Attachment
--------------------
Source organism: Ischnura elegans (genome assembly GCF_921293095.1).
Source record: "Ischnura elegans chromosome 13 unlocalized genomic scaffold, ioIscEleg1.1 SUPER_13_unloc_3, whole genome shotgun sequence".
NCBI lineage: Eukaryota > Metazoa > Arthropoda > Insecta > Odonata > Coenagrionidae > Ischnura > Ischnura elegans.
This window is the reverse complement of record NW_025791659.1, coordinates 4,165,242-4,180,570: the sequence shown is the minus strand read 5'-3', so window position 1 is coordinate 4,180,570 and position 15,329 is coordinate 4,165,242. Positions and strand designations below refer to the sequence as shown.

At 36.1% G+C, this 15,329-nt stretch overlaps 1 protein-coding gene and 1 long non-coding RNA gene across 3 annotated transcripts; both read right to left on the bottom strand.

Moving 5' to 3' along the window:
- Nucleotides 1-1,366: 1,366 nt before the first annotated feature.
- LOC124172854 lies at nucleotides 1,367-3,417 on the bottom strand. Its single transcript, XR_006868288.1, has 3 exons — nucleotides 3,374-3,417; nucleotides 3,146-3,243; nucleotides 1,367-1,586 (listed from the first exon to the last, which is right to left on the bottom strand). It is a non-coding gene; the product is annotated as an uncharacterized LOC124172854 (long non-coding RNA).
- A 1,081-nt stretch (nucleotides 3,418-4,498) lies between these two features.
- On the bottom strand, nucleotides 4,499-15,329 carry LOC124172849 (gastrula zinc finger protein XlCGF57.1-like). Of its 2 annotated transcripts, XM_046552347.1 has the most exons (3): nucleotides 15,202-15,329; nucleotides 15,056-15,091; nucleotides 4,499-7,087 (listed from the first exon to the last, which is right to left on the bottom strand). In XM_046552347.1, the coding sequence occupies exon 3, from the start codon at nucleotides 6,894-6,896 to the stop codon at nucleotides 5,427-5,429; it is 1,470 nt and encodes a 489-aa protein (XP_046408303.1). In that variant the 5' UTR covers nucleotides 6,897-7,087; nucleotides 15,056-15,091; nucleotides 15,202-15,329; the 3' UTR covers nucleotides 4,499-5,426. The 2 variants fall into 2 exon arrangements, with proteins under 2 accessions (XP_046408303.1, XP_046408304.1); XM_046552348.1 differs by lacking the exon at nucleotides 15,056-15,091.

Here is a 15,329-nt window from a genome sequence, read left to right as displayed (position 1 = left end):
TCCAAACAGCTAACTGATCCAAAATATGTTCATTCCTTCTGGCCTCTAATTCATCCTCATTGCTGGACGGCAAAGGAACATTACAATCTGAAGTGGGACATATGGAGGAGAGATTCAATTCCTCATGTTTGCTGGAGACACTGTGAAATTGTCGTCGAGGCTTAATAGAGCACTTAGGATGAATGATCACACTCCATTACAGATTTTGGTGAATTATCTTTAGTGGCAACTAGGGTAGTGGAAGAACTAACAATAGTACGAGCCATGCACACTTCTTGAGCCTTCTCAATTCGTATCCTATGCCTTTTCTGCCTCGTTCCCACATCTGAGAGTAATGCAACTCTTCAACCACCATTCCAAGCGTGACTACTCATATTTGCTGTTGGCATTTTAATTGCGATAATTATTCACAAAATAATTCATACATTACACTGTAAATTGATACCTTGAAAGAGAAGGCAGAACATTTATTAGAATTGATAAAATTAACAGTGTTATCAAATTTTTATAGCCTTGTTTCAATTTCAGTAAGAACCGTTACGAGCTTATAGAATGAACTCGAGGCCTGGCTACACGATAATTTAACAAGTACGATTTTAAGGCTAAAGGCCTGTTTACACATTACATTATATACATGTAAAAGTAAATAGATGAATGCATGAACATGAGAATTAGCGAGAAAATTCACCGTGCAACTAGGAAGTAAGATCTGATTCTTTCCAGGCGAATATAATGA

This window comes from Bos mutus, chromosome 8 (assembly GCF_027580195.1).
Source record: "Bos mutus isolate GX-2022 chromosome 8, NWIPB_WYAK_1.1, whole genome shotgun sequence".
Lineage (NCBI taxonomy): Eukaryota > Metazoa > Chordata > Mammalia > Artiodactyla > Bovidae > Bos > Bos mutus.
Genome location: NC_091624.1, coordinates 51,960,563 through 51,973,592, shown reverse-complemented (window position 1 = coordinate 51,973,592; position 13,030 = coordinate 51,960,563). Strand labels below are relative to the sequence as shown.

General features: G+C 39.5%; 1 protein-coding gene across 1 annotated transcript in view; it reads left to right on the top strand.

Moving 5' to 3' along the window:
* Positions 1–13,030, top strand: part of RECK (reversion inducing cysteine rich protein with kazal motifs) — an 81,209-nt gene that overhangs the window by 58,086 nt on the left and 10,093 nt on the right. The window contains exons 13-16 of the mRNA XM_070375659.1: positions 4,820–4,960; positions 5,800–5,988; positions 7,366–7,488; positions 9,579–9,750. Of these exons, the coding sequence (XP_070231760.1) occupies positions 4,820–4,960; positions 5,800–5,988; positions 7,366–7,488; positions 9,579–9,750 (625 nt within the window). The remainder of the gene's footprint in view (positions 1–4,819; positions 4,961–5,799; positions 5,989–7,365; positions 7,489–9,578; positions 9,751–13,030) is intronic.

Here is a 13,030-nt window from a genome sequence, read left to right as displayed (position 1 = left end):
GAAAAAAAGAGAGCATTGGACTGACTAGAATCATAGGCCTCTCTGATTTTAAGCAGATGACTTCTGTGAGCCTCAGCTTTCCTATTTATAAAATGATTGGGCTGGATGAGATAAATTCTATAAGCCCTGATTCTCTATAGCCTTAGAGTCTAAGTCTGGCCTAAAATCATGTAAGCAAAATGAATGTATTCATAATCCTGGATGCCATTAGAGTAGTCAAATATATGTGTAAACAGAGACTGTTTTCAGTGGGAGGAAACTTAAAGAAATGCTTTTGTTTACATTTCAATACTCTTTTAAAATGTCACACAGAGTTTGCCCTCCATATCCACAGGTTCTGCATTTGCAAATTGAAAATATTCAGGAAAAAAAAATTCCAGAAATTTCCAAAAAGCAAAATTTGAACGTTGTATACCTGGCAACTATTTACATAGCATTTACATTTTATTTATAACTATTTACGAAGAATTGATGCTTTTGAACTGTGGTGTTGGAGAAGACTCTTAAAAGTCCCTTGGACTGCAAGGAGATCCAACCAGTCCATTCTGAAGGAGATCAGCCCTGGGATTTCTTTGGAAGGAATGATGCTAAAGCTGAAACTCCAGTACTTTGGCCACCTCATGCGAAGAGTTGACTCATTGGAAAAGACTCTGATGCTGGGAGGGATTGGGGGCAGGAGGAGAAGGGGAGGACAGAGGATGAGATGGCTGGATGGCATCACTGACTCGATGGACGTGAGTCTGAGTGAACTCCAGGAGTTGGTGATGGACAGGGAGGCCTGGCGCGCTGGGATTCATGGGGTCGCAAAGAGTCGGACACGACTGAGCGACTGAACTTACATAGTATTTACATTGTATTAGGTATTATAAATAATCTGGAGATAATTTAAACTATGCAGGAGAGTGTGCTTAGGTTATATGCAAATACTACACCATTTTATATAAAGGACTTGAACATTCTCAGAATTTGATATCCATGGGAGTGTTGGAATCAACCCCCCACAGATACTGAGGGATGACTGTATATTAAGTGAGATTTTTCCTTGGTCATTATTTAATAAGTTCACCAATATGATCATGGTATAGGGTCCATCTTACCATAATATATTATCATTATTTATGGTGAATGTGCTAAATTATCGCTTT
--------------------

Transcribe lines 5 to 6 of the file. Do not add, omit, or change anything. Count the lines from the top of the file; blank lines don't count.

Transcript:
At 36.1% G+C, this 15,329-nt stretch overlaps 1 protein-coding gene and 1 long non-coding RNA gene across 3 annotated transcripts; both read right to left on the bottom strand.

Moving 5' to 3' along the window: